Ernest J. Gaines was born on a Louisiana plantation in 1933 in the midst of the Great Depression. He began working the fields when he was nine, digging potatoes for fifty cents a day. He spent most of his childhood with his aunt, Augusteen Jefferson, a determined woman who had no legs but managed to take care of her family. Gaines considered her the most courageous person he ever knew. At age fifteen, Gaines moved to Vallejo, California, joining his parents who had moved there during World War II. In Vallejo, Gaines discovered the public library. Since he could not find many books written about the experience of African Americans, he decided to write his own. A few years later, he enrolled at San Francisco State University and took writing courses at Stanford University.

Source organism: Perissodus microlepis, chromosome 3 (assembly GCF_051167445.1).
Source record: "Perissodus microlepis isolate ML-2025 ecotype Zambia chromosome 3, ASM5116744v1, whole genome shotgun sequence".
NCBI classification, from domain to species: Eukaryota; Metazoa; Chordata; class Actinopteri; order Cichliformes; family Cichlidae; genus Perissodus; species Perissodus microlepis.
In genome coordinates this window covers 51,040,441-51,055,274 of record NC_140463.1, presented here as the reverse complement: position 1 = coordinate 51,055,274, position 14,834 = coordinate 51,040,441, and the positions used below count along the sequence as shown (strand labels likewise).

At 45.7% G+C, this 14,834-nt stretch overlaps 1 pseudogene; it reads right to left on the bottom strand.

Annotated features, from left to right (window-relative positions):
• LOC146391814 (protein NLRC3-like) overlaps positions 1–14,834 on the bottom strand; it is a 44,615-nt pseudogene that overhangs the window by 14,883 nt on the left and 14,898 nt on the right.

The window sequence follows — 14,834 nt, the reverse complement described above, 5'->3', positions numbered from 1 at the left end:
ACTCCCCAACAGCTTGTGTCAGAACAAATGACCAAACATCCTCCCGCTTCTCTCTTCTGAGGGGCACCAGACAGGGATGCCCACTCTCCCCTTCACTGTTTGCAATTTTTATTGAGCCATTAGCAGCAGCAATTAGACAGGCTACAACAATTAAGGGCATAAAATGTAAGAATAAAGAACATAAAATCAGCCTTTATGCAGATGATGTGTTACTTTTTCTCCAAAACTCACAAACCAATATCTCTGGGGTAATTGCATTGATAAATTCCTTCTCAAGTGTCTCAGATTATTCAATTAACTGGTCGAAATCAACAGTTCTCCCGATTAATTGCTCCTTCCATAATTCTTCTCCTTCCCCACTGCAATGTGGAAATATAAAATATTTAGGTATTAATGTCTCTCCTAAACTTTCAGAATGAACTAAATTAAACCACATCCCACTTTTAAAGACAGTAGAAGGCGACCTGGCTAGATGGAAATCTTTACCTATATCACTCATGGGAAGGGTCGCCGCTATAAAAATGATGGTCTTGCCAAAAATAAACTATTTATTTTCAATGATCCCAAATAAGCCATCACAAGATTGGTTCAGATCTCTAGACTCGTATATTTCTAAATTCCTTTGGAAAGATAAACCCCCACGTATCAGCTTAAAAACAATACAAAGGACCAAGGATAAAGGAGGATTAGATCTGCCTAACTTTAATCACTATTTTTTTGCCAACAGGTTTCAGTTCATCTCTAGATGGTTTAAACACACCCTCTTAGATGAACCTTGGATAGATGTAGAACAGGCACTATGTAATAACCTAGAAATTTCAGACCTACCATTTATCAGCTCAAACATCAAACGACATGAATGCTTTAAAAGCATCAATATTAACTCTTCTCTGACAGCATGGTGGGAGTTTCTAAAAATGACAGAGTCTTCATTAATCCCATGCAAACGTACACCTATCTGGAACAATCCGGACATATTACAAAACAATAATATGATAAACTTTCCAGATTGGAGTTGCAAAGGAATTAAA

In 1964 Gaines published his first novel, Catherine Carmier. He published the novel Of Love and Dust three years later, followed by a short story collection entitled Bloodline (1968) and another entitled A Long Day in November (1971). He received little attention for these efforts, but felt happy about his progress as a writer. In 1971 Gaines completed one of his most famous novels, The Autobiography of Miss Jane Pittman. The novel follows the life of a fictional woman, Jane Pittman, who is born a slave and lives to see the Black Power movement of the 1960s. After the critical and financial success of The Autobiography of Miss Jane Pittman, Gaines published several more novels on the topic closest to his own heart: the black communities of Louisiana. The most successful of these was A Lesson Before Dying, which was nominated for the Pulitzer Prize and, in 1993, won the National Book Critics Circle Award.